U.S. military officials watched a live feed of the strikes at various locations around the world. Despite the successful operation, the reaction was somber as the gravity of the attack set in and the officials contemplated what response it could unleash.

It was an operation utterly unremarkable for any technical or intelligence wizardry. It’s remarkable, rather, for how routine such lethal actions have become.

The targeted killing is the latest demonstration of how, two decades after the CIA spotted but was unable to kill a man they believed was Osama bin Laden in Afghanistan, the U.S. has become adept at hunting and killing its enemies, particularly in the troubled regions of the Middle East, South Asia and Africa.

“In less than a generation, we went from something that was abnormal and maybe even science fiction, to the point where it’s the new normal,” said Peter Singer, an expert on future warfare at the New America Foundation. “Both leaders and the public don’t even blink an eye.”

Targeted strikes like the one that killed Soleimani represent a fundamental change in warfare, said Anthony Cordesman, who studies military trends at the Center for Strategic and International Studies in Washington.

“It requires a truly immense intelligence, surveillance and reconnaissance effort — one which basically no other country in the world can match, and which is vastly expensive, time-consuming and requires lot of expertise.”

The only thing different about Soleimani was that he was a state actor, a senior official of another government. For that reason, and in light of the expected retaliation from Iran, this strike has proven far more controversial than others. But as a technical matter, experts say, it was fairly straightforward.

Soleimani, long a shadowy presence in the Middle East, had ventured into public view in recent years, posing for pictures in Iraq and elsewhere as he plotted strategy to counter U.S. interests. So he wasn’t nearly as hard to find as bin Laden, who was hiding in Pakistan when he was killed in 2011, or the ISIS leader Abu Bakr al-Baghdadi, who was killed in Syria by a U.S. drone strike in October 2019 after a years-long manhunt.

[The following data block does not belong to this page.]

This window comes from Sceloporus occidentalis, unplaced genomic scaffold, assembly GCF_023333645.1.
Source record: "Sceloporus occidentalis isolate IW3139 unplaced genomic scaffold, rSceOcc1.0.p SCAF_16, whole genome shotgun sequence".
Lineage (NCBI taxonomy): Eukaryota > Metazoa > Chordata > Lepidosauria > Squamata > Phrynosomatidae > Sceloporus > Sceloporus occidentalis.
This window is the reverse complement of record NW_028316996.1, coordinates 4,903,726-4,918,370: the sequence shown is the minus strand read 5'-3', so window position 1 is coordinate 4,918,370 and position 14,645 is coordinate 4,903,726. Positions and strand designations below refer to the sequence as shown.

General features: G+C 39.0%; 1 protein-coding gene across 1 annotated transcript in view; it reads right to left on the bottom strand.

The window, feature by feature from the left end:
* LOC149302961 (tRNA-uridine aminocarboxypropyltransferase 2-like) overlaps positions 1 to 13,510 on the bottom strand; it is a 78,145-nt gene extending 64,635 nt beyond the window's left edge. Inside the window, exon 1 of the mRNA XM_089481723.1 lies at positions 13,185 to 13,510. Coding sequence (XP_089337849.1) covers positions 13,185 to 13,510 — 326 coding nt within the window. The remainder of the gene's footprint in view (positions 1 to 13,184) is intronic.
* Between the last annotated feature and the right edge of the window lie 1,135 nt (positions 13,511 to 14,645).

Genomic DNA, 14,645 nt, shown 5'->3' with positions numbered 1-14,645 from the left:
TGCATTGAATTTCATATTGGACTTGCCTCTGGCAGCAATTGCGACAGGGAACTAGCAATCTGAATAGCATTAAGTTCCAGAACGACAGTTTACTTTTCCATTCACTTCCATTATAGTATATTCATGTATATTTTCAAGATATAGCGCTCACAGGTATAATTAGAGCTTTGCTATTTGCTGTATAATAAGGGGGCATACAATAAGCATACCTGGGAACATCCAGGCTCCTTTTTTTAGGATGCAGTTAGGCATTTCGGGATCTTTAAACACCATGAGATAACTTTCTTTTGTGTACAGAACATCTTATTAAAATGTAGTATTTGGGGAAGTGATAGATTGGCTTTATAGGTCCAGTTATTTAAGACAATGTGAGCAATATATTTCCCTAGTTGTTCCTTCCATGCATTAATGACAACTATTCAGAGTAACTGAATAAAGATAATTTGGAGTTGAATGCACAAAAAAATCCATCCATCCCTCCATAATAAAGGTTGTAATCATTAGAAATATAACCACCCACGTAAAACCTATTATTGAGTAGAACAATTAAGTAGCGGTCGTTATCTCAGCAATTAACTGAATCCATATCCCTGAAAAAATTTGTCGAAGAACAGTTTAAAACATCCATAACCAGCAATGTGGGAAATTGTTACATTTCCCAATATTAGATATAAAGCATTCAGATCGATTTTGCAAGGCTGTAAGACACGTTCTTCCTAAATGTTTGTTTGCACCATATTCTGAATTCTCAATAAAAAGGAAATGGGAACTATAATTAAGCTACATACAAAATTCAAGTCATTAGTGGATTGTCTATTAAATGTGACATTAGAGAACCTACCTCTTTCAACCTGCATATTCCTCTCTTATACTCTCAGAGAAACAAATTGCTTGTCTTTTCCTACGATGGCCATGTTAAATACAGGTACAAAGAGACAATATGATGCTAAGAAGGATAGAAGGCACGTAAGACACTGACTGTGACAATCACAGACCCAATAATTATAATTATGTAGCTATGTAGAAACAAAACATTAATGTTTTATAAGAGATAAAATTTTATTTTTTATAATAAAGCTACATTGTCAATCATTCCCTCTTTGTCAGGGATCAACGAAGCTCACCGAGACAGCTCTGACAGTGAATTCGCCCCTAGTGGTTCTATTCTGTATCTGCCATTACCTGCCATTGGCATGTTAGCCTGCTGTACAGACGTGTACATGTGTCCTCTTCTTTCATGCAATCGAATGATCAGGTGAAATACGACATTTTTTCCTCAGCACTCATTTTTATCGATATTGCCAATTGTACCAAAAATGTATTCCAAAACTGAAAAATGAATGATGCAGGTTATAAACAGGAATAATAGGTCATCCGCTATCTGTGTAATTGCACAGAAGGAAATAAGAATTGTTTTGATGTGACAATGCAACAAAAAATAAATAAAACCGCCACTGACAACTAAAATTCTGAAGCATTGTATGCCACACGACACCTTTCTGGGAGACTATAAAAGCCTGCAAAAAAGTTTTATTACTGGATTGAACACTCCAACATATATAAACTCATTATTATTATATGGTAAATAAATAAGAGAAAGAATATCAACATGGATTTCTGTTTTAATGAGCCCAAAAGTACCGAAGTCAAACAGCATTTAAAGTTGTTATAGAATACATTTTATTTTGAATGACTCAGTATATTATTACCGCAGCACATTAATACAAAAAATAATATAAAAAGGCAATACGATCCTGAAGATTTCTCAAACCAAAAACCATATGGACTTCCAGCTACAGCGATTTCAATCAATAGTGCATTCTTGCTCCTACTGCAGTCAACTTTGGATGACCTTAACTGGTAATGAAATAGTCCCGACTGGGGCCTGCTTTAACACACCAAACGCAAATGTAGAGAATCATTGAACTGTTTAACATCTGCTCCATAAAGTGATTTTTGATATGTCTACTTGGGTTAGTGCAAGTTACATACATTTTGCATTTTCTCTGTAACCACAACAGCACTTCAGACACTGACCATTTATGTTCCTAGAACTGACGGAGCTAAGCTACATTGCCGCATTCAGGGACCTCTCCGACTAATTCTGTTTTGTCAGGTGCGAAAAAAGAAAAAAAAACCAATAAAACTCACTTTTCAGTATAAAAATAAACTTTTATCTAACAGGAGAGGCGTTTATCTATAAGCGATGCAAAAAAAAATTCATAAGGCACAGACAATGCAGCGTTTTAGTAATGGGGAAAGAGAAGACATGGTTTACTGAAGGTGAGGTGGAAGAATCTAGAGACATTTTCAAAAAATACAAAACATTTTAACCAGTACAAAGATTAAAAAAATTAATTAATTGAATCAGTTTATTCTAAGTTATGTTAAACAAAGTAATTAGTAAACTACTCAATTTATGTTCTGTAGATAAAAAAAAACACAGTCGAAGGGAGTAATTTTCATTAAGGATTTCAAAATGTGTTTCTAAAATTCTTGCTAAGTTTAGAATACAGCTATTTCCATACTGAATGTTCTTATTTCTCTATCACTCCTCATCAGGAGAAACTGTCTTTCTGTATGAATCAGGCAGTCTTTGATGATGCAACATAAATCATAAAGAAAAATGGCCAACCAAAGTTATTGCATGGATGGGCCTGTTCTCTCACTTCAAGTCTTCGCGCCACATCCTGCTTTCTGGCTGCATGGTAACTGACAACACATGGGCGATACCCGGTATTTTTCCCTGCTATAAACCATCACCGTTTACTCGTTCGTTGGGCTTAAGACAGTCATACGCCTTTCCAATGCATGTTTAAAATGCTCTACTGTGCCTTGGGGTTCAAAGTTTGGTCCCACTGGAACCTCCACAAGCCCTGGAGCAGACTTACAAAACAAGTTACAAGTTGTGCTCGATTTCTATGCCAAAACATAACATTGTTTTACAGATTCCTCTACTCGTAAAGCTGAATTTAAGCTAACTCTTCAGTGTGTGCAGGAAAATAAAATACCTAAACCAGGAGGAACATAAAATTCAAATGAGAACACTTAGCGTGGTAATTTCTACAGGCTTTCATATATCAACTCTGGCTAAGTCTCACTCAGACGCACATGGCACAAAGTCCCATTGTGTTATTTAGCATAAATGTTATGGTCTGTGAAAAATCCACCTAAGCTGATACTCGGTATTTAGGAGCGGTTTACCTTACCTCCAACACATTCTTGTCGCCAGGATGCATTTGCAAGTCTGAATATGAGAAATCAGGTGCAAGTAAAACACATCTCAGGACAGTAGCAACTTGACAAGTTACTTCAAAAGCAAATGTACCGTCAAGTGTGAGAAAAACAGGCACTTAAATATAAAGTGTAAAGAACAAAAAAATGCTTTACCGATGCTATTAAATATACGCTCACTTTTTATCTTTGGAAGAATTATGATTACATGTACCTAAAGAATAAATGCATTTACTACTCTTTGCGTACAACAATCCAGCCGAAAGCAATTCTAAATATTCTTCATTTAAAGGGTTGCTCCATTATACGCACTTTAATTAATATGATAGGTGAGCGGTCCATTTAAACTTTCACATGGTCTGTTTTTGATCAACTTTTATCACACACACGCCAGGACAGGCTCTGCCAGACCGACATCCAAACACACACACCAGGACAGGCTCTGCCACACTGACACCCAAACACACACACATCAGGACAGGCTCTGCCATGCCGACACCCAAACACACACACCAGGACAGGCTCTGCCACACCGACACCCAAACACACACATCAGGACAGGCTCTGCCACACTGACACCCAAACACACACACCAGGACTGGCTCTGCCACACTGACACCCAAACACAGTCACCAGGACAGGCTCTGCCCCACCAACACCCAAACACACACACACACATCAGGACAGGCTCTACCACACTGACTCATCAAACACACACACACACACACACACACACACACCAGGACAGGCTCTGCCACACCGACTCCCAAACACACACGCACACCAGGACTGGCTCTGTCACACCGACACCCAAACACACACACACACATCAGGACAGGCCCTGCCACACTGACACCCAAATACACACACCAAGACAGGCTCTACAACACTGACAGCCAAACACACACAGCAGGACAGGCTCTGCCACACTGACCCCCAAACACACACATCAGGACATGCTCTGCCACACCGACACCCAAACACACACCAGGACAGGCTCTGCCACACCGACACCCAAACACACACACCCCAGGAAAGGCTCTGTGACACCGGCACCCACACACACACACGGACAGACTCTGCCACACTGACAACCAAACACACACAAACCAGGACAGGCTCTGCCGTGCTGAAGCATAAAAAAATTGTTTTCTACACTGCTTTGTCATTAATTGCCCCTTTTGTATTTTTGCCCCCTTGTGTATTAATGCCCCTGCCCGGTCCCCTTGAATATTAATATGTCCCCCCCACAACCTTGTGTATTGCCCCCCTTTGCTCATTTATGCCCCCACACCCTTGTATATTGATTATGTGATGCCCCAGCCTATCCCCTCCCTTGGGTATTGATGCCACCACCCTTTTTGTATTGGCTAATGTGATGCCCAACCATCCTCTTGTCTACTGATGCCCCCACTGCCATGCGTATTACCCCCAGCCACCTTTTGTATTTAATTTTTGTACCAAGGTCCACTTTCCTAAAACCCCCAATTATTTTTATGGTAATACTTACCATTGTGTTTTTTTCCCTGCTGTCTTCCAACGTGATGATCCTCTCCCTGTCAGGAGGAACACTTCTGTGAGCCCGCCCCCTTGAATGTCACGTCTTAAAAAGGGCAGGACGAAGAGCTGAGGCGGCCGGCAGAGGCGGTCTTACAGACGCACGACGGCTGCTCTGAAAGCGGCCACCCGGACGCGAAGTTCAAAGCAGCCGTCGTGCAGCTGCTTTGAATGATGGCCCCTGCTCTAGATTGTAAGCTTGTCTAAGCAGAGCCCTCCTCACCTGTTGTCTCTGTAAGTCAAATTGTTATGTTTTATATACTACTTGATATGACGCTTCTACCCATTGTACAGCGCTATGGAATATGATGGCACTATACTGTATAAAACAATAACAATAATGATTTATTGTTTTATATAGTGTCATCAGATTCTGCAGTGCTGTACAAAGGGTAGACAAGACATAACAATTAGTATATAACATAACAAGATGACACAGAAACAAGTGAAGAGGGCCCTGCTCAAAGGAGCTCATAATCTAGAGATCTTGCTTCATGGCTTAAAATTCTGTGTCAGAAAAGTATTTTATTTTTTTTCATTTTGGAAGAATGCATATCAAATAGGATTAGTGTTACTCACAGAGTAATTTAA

Still, it’s not as if the Iranian put his name on passenger manifests. Tracking his travels took some doing, and knowing exactly where he would be was an intelligence feat, officials say. So was killing him in a way that risked no civilian casualties.

“These things are tricky,” said one former special operator familiar with what happened. “There is a lot that can go wrong.”

At the Baghdad airport, Soleimani was greeted by Abu Mahdi al-Muhandis, deputy head of an Iraqi anti-American militia and suspect in the bombing of the American and French embassies in Kuwait in 1983. Al-Muhandis got into the sedan with the Iranian and he, too, was killed in the strike.

The drones that followed the convoy are not silent, but in an urban environment like Baghdad, the sound they make is not easily discernible, officials say. There was no hint that the men in the vehicles knew they were being targeted.

The Iraqi government was not pleased by the news that the U.S. killed an official of a neighboring state on its territory without consultation. Two Iraqi security officials told Reuters that they are investigating the role of suspected U.S. informants at the Baghdad airport.

Syrian intelligence is investigating two employees of Cham Wings airline, Reuters reported.

U.S. officials told NBC News that they had been closely tracking Soleimani’s movements across the region for days. The Trump administration says he was planning attacks against Americans, though they have not released any evidence.

“We had specific information on an imminent threat,” Secretary of State Mike Pompeo said at a Friday news conference at the White House. “And those threats included attacks on U.S. embassies. Period, full stop.”

Iranian officials have said that Wednesday’s missile strikes against U.S. troops in Iraq, which caused no casualties, will be the end of their retaliation for the killing of their general. But U.S. intelligence officials don’t believe that.

“If I were a U.S. ambassador, I wouldn’t be starting my own car for the foreseeable future,” one official said.